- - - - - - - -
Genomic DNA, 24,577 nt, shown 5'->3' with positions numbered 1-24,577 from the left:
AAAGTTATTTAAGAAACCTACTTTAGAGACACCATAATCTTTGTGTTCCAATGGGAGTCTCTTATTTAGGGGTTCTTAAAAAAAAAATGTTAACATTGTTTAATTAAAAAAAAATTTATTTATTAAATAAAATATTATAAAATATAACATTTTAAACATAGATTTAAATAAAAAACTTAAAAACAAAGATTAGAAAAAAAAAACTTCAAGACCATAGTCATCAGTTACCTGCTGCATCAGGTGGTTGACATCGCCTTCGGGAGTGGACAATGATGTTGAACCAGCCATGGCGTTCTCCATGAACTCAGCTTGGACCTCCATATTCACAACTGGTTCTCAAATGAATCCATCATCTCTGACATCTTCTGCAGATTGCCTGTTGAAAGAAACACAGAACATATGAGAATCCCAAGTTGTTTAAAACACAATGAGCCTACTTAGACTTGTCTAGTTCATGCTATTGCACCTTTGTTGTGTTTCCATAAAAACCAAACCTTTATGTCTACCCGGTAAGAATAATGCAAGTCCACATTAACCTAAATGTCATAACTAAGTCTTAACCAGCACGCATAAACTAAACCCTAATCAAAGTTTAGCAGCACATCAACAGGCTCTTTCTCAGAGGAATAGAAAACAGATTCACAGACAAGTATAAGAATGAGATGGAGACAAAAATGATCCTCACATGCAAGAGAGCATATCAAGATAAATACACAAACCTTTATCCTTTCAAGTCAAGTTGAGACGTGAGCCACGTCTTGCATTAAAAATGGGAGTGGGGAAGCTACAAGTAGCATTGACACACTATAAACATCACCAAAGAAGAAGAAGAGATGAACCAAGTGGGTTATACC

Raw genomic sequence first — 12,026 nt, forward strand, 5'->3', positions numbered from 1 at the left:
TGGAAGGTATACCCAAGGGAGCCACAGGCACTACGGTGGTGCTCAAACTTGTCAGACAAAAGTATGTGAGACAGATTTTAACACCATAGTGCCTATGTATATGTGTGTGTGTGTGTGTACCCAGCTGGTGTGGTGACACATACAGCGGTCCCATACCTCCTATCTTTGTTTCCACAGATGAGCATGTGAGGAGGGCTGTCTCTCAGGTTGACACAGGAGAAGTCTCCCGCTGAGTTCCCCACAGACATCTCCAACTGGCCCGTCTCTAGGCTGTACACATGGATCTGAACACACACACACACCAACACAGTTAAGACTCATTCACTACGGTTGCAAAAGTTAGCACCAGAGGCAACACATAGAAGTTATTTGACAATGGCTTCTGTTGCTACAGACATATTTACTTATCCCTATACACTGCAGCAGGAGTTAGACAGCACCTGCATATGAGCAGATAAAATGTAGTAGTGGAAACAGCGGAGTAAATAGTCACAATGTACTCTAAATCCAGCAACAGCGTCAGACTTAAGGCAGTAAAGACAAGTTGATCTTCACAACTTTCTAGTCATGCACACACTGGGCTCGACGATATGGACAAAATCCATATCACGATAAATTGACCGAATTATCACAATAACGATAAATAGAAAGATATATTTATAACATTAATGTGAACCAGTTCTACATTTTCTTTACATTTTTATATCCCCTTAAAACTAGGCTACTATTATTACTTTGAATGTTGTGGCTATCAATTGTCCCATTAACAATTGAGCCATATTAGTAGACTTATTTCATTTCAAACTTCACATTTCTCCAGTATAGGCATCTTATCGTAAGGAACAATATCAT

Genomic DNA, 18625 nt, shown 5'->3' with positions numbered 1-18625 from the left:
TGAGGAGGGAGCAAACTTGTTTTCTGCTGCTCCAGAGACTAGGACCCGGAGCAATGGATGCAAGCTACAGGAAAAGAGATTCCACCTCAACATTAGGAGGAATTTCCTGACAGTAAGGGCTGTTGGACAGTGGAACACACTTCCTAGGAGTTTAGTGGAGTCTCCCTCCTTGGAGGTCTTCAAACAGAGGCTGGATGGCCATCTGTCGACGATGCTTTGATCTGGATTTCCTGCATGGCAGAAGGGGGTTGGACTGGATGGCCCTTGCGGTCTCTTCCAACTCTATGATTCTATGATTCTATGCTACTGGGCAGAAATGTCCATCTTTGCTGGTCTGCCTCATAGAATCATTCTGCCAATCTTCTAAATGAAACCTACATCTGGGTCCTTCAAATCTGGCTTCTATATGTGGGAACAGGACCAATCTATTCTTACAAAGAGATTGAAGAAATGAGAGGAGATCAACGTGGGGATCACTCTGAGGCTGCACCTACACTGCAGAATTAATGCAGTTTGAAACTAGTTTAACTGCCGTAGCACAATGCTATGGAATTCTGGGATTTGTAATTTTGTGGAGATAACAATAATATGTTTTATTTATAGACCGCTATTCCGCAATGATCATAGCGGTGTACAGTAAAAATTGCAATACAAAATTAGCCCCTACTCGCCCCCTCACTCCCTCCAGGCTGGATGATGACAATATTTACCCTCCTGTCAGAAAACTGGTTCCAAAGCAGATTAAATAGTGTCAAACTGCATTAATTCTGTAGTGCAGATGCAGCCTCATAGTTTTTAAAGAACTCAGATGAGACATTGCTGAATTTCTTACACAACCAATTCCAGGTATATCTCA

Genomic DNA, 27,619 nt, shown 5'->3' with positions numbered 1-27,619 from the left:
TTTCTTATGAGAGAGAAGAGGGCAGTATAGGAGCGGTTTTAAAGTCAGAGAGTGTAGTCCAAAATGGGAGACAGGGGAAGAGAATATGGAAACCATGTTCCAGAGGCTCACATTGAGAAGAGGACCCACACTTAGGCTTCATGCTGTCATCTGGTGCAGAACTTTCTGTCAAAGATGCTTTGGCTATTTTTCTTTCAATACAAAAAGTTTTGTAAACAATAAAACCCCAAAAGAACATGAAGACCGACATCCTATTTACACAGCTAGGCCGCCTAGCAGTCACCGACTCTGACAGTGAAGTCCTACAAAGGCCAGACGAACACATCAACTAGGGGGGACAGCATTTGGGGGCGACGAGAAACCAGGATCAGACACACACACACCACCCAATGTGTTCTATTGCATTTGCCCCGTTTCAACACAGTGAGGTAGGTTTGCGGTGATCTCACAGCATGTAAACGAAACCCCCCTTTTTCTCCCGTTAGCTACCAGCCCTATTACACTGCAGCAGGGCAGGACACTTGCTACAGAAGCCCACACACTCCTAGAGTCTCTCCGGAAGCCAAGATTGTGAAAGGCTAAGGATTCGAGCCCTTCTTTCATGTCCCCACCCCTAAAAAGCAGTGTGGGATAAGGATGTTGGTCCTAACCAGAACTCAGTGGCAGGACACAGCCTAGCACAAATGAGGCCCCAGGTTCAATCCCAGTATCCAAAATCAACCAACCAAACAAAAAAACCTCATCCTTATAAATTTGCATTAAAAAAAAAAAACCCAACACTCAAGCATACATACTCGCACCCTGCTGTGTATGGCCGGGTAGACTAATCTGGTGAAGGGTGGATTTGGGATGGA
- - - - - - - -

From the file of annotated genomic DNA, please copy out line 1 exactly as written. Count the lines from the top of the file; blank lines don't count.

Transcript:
Genomic DNA, 24,577 nt, shown 5'->3' with positions numbered 1-24,577 from the left: